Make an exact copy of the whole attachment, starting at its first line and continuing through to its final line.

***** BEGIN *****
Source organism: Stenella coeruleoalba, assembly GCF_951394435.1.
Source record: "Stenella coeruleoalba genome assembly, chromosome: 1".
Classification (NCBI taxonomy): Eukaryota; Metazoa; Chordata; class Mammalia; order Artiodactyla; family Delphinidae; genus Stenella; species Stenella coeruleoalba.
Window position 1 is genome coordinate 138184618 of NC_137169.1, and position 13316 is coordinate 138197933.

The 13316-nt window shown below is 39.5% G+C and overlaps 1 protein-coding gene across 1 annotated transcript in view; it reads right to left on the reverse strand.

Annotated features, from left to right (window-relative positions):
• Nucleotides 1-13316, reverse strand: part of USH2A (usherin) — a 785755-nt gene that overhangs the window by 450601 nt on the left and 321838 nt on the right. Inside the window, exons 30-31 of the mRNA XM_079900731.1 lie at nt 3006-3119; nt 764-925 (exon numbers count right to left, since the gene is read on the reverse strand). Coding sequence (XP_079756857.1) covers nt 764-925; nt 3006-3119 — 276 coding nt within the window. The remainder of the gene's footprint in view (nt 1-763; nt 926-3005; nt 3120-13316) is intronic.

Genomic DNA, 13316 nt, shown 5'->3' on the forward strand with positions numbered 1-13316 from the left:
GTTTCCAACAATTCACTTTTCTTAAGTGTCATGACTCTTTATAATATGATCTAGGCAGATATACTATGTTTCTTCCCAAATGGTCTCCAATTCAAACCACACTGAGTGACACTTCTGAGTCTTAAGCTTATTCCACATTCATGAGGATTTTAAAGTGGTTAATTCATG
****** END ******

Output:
Source organism: Stenella coeruleoalba, assembly GCF_951394435.1.
Source record: "Stenella coeruleoalba genome assembly, chromosome: 1".
Classification (NCBI taxonomy): Eukaryota; Metazoa; Chordata; class Mammalia; order Artiodactyla; family Delphinidae; genus Stenella; species Stenella coeruleoalba.
Window position 1 is genome coordinate 138184618 of NC_137169.1, and position 13316 is coordinate 138197933.

The 13316-nt window shown below is 39.5% G+C and overlaps 1 protein-coding gene across 1 annotated transcript in view; it reads right to left on the reverse strand.

Annotated features, from left to right (window-relative positions):
• Nucleotides 1-13316, reverse strand: part of USH2A (usherin) — a 785755-nt gene that overhangs the window by 450601 nt on the left and 321838 nt on the right. Inside the window, exons 30-31 of the mRNA XM_079900731.1 lie at nt 3006-3119; nt 764-925 (exon numbers count right to left, since the gene is read on the reverse strand). Coding sequence (XP_079756857.1) covers nt 764-925; nt 3006-3119 — 276 coding nt within the window. The remainder of the gene's footprint in view (nt 1-763; nt 926-3005; nt 3120-13316) is intronic.

Genomic DNA, 13316 nt, shown 5'->3' on the forward strand with positions numbered 1-13316 from the left:
GTTTCCAACAATTCACTTTTCTTAAGTGTCATGACTCTTTATAATATGATCTAGGCAGATATACTATGTTTCTTCCCAAATGGTCTCCAATTCAAACCACACTGAGTGACACTTCTGAGTCTTAAGCTTATTCCACATTCATGAGGATTTTAAAGTGGTTAATTCATG